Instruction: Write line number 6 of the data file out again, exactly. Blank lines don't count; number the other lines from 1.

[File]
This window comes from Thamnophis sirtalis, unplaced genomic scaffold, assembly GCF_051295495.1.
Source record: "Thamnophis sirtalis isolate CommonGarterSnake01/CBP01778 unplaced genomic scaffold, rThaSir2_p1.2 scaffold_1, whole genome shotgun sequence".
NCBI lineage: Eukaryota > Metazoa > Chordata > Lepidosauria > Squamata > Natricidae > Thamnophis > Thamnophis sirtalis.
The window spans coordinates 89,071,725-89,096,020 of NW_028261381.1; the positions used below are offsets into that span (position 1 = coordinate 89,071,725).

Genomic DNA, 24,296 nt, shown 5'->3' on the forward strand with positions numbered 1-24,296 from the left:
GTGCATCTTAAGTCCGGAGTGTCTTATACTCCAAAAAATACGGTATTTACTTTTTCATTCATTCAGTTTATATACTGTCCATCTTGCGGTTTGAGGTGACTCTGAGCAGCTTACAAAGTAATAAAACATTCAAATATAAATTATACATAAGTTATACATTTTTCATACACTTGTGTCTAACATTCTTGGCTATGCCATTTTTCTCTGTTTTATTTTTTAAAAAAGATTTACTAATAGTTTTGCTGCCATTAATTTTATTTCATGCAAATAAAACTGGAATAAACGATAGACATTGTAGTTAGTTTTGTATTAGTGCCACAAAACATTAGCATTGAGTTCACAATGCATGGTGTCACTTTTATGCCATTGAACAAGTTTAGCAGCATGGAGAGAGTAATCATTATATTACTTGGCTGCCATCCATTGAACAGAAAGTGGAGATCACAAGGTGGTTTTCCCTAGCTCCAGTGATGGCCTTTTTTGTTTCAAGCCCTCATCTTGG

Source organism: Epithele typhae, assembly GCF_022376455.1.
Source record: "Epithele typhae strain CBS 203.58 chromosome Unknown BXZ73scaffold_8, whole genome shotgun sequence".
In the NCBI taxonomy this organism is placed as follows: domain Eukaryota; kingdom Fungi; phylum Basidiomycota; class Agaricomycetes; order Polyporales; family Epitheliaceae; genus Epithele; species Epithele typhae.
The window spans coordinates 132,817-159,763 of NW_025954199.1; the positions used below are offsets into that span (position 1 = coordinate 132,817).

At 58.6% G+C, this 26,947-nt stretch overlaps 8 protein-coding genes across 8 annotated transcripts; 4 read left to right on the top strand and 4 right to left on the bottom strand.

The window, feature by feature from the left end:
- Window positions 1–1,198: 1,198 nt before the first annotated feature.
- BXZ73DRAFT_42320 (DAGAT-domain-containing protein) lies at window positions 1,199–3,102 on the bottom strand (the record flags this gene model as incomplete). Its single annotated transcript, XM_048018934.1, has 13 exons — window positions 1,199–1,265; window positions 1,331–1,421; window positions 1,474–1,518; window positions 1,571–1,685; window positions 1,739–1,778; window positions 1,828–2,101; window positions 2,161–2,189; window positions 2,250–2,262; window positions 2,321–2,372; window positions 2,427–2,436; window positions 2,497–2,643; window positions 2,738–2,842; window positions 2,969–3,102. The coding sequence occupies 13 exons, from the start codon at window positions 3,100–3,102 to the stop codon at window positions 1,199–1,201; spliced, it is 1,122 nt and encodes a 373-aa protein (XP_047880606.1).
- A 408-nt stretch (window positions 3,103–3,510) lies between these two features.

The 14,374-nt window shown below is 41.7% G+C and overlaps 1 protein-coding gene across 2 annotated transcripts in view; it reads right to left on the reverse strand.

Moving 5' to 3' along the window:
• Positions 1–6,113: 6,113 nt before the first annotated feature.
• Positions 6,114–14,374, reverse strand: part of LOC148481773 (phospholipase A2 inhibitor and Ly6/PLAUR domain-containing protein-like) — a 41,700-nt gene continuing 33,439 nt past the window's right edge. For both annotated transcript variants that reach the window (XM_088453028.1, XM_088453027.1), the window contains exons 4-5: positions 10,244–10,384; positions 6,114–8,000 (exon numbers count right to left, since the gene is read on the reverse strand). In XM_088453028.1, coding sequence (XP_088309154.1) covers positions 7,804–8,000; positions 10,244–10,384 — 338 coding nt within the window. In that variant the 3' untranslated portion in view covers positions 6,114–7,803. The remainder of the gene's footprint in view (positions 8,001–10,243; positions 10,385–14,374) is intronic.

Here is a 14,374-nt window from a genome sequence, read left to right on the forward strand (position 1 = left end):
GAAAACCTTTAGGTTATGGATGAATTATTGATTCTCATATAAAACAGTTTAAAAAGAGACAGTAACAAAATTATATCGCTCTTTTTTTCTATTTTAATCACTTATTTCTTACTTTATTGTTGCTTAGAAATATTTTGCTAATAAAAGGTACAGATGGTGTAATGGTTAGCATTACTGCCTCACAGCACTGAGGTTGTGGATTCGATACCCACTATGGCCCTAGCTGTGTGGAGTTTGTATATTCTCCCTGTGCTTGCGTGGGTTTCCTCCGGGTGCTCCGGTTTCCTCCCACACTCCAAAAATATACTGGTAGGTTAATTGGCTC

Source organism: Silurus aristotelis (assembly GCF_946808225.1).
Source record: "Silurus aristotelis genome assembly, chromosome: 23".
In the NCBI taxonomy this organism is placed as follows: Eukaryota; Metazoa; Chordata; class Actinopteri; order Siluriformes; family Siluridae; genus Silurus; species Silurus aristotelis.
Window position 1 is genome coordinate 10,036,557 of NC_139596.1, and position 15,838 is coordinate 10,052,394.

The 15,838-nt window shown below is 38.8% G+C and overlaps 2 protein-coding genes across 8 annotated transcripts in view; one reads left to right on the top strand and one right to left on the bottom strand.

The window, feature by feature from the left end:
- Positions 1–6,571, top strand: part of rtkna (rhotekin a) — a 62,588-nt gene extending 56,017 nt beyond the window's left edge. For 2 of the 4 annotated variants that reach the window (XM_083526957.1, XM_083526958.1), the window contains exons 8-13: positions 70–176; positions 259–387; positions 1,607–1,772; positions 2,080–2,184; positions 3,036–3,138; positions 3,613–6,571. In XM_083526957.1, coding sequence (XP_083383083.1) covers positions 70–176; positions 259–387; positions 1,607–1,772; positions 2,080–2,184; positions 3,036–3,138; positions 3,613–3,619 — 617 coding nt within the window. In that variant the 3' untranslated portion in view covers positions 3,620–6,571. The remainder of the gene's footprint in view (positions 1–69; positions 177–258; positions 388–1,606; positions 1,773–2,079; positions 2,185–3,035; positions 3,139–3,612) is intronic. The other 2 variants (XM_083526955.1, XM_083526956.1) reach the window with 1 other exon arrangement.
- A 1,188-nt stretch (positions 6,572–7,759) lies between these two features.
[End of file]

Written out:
GTGCATCTTAAGTCCGGAGTGTCTTATACTCCAAAAAATACGGTATTTACTTTTTCATTCATTCAGTTTATATACTGTCCATCTTGCGGTTTGAGGTGACTCTGAGCAGCTTACAAAGTAATAAAACATTCAAATATAAATTATACATAAGTTATACATTTTTCATACACTTGTGTCTAACATTCTTGGCTATGCCATTTTTCTCTGTTTTATTTTTTAAAAAAGATTTACTAATAGTTTTGCTGCCATTAATTTTATTTCATGCAAATAAAACTGGAATAAACGATAGACATTGTAGTTAGTTTTGTATTAGTGCCACAAAACATTAGCATTGAGTTCACAATGCATGGTGTCACTTTTATGCCATTGAACAAGTTTAGCAGCATGGAGAGAGTAATCATTATATTACTTGGCTGCCATCCATTGAACAGAAAGTGGAGATCACAAGGTGGTTTTCCCTAGCTCCAGTGATGGCCTTTTTTGTTTCAAGCCCTCATCTTGG